Tag Archives: Vignettes

Vignettes are like the haiku of the LEGO world. Usually built on a base 8 studs wide by 8 studs deep, vignettes show a little scene or a moment in time. But like written poetry, there’s plenty of variation on the basic theme.

Double, double toil and trouble; nice warm water and soapy bubble

I know this year feels like it’s going quickly, but surely we’re not in October already are we? We featured one LEGO witch here last week, and now Markus Rollbühler has graced us with another one. They couldn’t be more different, though, apart from the green skin and black robes. Oh, and the clever parts use! Some black curved arches lend some graceful shape do this witch’s dress, while the cauldron makes use of an inverted tire. I’m not sure what’s happening with that little mouse, though. Is she giving it a bath? That must be it. The green bottle in her other hand is clearly bath lotion. Nothing nefarious happening here, no sirree…

Brickscalibur 2023 Trophy: The Witch

What’s the best Christmas film to be rendered in LEGO?

December is a little over a week away, which means we will soon have the annual debate over what the second-best Christmas movie is. Wait, second-best? You heard me! You can keep your Home Alones, your Nutcracker adaptations and your Die Hards (if you’re that way inclined). As Eli Willsea clearly knows, The Muppet Christmas Carol is the undisputed festive film champion! It’s wholesome, it has some great songs, it’s not too cheesy (Muppet cast notwithstanding), and it inspires creative use of LEGO watering cans. What’s not to love?

"It's not easy being a green watering can"

Kids be gone, the candy is all mine!

I know the calendar says November and whatnot but, like my LEGO storage room, spookiness can’t be contained within one holiday. For some of us, it’s a way of life. This new creation by Casey McCoy is called Monster House. Rumor has it, that’s what my neighbors call my place but that’s just the cross I bear for being brooding and mysterious. And also having a skeleton in my front yard and doll heads like literally everywhere. I could learn some decorating tips from Casey’s vignette like the creepy eyes, spider webs, and olive green color scheme. Now to find a contractor who is willing to install a kid-eating demented hell-spirit into the facade of my place. Let me know in the comments if you know a guy; licensed and insured is preferable. While you’re at it, check out our Halloween archives for more spooktacular fun from like-minded builders.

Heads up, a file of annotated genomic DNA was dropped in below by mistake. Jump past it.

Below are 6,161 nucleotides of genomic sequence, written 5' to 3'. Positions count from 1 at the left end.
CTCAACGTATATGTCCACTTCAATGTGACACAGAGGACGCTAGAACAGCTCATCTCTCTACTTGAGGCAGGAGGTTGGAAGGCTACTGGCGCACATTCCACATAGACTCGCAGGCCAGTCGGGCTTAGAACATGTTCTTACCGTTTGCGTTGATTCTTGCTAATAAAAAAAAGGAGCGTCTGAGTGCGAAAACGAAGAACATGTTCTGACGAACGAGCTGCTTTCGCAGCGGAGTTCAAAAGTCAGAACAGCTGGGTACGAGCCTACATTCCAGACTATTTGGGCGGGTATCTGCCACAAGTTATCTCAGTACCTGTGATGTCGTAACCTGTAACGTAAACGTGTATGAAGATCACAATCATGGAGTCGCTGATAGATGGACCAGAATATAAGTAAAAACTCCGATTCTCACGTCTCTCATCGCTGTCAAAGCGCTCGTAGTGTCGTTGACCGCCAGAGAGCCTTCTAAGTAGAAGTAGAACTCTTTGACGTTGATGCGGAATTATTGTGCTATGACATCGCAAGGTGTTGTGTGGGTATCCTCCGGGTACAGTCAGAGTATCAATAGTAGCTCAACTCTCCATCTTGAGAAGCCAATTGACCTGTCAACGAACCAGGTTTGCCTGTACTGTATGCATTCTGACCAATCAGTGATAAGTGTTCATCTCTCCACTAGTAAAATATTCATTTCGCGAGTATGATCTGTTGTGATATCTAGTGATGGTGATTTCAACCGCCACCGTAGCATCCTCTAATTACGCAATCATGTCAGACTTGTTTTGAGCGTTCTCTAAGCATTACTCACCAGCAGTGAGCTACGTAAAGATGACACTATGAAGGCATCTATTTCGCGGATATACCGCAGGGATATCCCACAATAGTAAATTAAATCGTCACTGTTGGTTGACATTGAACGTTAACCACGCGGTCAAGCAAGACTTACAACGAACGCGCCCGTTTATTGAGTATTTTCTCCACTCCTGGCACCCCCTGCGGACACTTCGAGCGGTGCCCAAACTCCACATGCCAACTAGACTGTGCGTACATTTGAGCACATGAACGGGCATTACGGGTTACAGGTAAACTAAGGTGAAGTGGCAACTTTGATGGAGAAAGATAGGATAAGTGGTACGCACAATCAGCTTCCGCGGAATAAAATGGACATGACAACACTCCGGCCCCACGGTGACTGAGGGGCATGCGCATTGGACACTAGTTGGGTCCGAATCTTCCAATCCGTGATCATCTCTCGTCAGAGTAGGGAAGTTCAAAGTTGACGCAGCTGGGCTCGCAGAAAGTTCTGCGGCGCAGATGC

Monster House - 1

Dance me to the stones and back

What do you get if you cross the Giant’s Causeway with Doctor Strange? That’s the vibe I’m getting from Daniel Church‘s kinetic LEGO vignette here. The geography looks quite otherworldly – I love the look of the hexagonal columns. But the meditating chap in the middle adds an extra layer of mysticism. This has to be some temple or shrine at the top of the tallest mountain, where only those seeking true enlightenment will dare to venture. And if you do make it to the top, and you achieve the inner peace you’ve been craving, you may get to see the stones dance thanks to Daniel’s clever mechanics.

The Monk and the Dancing Stones

Take a moment’s quiet in this atmospheric LEGO vignette

Whatever your take on their purpose, it has to be said that religious buildings like churches or cathedrals can be quite amazing places. There’s the spiritual aspect of course, but even on a purely material level, often they’re just downright pretty. That’s definitely the case with Casey McCoy‘s vignette. It’s a captivating scene depicting a priest in a moment of quiet contemplation. The whole thing is beautiful, but so are some of the building techniques! The cheese-slope stained glass windows are what draw the eye, and what give this scene its distinctive atmosphere. But cheese slopes are also used in the floor tiling to great effect. The candles are also great, made of Technic pins and lever handles.

A Priest’s Prayer - 1

You may be wondering how the Casey has managed to manipulate the figure into that quite un-minifigure like pose. The answer is with rubberbands, care and a lot of patience! A white rubberband also doubles as his clerical collar, which is a nice touch. There’s a good view of it here – a gorgeous snapshot that almost makes you hear the echoing silence of an empty church.

A Priest’s Prayer - 3

I am altering your LEGO build. Pray I do not alter it further.